Friday, July 3, 2015

The Writer's Backstory - Tanushree Ghosh

Happy July! As spring has morphed into a cool,wet summer here in Pittsburgh, I have found myself quite enveloped in family time, including birthday celebrations and mini vacations.  I've been taking advantage of the snippets of warmth and sunshine by floating around in our swimming pool.     Several beautiful books have found their way onto my Kindle. And yes, I have carved out a few minutes here and there to write.

Seeking quiet within the noise of summer break is like searching for a lost diamond earring in the pool. Precious writing time is elusive. Still, I try to shut out the slap of the kids' flip-flops as they travel through the halls. I grab hold of  moments in between endless snack-making and camp-driving, even if it's only enough time to scribble (or tap) some notes into my iPhone. Memories of an inspiring three-day writers conference in New York City urge me forward in pursuit of my dreams.

Months after the Algonkian NY Pitch conference, the writers of group C are beginning to see the fruits of our labors. Some of us are on our way to finding the right agent to represent our writing. Others continue to edit and plug away on our manuscripts, utilizing the professional advice and education we received at the conference in March. Today, I am excited to introduce another talented Algonkian writer - Tanushree Ghosh, who has recently been hired to write for Huffington Post! Congratulations Tanu!

Currently working for Intel Corporation as an engineer and engineering manager, Tanu is a mother, an activist, an artist and a writer.  Her education has been primarily in the STEM fields (She has a PhD in Material Science and Chemistry from Cornell University and has worked at the Brookhaven National Laboratories) but she has pursued ‘the arts' defiantly throughout her life and continues to do so. She is an active and past member of several international NGOs and is currently working to open her organization - Her Rights  - to facilitate resource mobilization for women in need.  Her blog posts and stories are in effort to provoke thoughts towards social issues, especially issues concerning women. Immigration and related acculturation is also of close interest to her. The latter is the topic of her first book. She is also a blogger for the Huffington Post.

1. Tell me about yourself. What kind of writing do you do - novels, poetry, screenplays, etc.... When did you start writing and why?

I started with an essay, and then moved to fiction, from what I understand my pieces would fall into the ‘literary’ genre there and now have started contributing to Huffington post as a blogger with mostly essays.  I haven’t ventured into writing a novel yet, but definitely plan to someday.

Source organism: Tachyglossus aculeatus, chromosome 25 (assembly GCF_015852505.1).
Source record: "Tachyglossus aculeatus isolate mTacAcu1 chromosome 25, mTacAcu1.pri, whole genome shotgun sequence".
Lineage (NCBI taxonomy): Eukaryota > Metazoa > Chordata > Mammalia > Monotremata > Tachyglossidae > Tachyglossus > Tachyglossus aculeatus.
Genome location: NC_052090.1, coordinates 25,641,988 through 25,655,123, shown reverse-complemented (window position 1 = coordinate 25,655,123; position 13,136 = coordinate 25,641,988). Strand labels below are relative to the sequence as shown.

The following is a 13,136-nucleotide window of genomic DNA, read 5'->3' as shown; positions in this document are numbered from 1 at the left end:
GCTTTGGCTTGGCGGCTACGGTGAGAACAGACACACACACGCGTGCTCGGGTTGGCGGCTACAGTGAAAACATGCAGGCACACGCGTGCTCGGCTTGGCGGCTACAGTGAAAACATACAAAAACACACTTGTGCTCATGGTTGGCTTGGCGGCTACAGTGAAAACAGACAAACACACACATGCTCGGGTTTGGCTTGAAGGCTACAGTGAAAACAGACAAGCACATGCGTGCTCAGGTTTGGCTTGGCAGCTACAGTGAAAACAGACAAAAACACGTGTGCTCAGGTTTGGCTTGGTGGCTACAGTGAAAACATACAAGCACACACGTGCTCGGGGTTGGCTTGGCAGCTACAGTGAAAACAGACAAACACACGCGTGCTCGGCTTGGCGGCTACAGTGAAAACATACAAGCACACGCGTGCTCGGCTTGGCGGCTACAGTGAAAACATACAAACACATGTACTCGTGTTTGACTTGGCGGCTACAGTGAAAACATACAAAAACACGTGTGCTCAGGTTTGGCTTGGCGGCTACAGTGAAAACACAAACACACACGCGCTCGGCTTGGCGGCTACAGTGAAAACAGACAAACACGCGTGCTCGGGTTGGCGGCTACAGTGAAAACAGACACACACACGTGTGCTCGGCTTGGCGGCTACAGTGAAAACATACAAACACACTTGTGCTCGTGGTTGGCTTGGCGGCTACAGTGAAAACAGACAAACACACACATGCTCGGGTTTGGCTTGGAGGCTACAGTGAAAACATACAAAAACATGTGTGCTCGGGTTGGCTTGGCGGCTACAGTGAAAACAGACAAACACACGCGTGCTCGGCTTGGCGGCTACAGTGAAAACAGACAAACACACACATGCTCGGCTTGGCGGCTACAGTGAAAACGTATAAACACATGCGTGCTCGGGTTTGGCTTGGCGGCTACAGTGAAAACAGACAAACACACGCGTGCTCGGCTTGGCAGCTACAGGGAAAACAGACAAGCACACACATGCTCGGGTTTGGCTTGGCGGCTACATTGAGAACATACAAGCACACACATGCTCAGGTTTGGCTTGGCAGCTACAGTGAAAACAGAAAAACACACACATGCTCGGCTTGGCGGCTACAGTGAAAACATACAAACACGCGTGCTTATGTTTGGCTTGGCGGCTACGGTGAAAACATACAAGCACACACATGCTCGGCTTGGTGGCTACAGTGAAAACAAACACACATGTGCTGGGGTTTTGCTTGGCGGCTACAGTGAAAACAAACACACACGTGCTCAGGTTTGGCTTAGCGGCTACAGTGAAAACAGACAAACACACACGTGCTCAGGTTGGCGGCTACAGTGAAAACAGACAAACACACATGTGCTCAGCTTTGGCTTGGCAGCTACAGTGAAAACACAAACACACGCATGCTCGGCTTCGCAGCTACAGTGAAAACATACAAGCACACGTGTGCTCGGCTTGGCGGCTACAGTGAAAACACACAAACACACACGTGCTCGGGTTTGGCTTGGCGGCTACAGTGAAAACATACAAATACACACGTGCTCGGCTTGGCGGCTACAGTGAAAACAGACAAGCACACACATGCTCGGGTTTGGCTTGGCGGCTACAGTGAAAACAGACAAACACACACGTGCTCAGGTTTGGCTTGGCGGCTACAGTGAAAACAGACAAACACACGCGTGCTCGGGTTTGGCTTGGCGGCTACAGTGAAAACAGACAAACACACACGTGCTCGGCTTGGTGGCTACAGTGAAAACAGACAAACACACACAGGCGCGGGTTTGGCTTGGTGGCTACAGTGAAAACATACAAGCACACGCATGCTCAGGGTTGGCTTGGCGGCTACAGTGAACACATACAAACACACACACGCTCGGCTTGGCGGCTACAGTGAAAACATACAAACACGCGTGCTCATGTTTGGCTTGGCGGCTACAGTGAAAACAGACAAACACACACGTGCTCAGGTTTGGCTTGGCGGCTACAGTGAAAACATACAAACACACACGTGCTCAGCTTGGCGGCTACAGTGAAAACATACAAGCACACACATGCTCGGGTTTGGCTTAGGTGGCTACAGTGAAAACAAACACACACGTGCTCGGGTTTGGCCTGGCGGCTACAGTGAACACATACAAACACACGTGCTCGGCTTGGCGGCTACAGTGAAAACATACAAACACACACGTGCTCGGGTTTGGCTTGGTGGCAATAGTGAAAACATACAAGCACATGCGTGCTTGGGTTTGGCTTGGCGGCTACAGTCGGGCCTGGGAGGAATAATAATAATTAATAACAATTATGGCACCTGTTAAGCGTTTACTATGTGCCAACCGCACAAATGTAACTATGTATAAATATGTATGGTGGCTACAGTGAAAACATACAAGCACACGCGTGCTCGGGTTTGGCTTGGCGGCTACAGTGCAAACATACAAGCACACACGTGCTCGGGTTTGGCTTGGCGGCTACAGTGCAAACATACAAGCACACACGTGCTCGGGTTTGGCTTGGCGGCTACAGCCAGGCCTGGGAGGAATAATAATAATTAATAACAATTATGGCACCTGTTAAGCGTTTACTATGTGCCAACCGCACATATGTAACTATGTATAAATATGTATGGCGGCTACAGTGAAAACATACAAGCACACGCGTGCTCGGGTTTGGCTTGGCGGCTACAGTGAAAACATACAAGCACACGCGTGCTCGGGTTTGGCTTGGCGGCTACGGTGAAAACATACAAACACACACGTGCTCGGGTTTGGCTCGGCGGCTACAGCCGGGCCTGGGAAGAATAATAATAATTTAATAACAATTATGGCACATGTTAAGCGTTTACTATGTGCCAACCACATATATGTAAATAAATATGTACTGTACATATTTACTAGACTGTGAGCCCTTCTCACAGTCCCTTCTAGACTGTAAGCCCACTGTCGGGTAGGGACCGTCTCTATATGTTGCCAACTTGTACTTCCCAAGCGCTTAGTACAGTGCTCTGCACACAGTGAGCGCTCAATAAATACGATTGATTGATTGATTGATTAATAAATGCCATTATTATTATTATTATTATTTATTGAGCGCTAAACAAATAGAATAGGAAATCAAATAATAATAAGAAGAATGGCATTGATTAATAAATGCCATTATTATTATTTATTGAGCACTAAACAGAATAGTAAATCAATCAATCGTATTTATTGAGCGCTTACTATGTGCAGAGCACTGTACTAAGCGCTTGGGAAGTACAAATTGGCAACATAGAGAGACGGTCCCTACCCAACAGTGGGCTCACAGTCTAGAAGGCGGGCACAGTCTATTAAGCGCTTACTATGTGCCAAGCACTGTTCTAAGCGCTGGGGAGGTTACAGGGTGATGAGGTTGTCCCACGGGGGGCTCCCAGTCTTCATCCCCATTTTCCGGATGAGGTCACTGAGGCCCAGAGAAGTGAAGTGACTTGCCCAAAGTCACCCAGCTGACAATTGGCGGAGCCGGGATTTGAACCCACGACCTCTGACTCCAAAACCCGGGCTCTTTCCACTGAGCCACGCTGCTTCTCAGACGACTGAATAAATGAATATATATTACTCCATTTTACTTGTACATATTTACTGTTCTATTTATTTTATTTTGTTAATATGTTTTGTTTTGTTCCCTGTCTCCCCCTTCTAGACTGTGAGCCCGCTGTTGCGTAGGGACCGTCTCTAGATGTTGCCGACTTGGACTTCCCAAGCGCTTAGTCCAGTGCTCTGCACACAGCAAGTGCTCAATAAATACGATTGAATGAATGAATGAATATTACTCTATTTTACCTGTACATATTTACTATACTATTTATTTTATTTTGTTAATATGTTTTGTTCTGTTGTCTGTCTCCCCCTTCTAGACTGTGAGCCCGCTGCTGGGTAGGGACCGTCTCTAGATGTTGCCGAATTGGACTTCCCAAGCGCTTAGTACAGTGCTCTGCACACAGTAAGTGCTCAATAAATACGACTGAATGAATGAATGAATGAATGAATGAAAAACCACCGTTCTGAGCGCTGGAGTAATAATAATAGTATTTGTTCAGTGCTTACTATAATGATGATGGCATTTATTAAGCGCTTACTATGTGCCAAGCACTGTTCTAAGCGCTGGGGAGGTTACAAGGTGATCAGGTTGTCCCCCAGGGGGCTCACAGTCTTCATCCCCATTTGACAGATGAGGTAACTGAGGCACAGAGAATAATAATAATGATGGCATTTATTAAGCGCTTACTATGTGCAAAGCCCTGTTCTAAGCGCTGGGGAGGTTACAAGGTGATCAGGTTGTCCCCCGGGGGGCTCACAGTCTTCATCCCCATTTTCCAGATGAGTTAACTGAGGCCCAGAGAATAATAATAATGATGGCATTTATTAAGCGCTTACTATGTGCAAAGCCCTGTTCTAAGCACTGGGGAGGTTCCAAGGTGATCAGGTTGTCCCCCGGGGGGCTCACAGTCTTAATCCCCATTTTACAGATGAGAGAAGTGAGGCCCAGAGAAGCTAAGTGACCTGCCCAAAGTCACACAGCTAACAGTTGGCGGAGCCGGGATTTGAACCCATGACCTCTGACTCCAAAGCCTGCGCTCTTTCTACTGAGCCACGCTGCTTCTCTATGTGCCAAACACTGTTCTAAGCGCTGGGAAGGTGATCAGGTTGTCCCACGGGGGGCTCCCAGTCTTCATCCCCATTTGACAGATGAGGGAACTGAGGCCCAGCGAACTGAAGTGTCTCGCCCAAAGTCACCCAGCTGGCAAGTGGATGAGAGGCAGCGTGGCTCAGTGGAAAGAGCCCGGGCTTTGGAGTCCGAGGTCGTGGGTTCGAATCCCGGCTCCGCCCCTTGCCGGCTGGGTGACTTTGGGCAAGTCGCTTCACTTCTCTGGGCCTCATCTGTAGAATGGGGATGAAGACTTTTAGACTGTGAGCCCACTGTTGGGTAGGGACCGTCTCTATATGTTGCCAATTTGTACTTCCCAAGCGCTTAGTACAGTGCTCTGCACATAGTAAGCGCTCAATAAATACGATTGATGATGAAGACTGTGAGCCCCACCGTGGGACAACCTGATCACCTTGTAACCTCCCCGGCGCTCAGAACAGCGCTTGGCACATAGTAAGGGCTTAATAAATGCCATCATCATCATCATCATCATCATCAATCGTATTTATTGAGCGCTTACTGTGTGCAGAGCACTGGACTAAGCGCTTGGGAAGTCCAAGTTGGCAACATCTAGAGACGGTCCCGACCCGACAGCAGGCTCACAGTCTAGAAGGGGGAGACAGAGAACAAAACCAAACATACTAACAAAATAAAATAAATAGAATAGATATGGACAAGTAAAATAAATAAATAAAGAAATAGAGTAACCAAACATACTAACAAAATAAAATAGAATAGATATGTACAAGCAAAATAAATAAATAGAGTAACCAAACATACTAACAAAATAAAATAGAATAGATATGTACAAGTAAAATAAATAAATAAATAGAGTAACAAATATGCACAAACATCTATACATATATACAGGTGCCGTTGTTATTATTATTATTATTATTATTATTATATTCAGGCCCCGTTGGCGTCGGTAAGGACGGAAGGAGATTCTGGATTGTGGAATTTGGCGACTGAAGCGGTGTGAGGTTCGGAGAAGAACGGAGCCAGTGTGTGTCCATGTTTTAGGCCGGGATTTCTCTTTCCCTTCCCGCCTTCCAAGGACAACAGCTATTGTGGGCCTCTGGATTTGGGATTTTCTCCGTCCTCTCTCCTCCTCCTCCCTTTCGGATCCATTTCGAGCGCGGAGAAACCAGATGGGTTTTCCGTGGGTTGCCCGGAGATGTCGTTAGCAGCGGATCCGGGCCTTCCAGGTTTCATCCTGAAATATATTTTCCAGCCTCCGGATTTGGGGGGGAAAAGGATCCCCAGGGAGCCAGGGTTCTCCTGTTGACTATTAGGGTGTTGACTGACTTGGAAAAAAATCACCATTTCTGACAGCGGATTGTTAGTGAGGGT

2. What are you currently working on?

My biggest project now is my first book, literary fiction, collection of connected cohesive short stories. You can think of the manuscript to be similar in model to recent works like Olive Kitteridge and The Twelve Tribes of Hattie. The collection depicts stories of 10 individuals who choose to immigrate to the US are linked to explore the complexities of human ambition placed against the nuances of acculturation. It is titled ‘Under The Seventh Tree.'

3. Do you outline, or do you write by the seat of your pants?

I definitely outline – when I started I took some online courses available through the writing program at MIT which taught me a lot on how to think of an event or a character as a seed and then develop around that. I usually start with an idea, which comes to my head mostly when I am driving interestingly, develop the seed, outline what can happen and then put it to paper (or rather computer to be accurate).

4. What was your impression of the Algonkian Pitch conference, and how did it specifically help you in your journey as a writer?

What I found of most value from the conference is the people I met there. You guys, our Algonkian 14 team, Susan, Michael, Paula – it was a support that had been previously missing for me. Also, unlike a previous conference attended, the sheer size being smaller made for an ambience which was very nurturing and encouraging. 

5. Top 5 books you've read?

God of Small Things, Nandita Naroke (In Bengali, By Late Humayan Ahmed), The City of Joy, Everything by Agatha Christie.

6. Where to find you?

My personal website is, twitter: @thoughtsnrights, I also guest blog for Huffington Post so you can search by my name on Huff Post and get to my blogger archive. 

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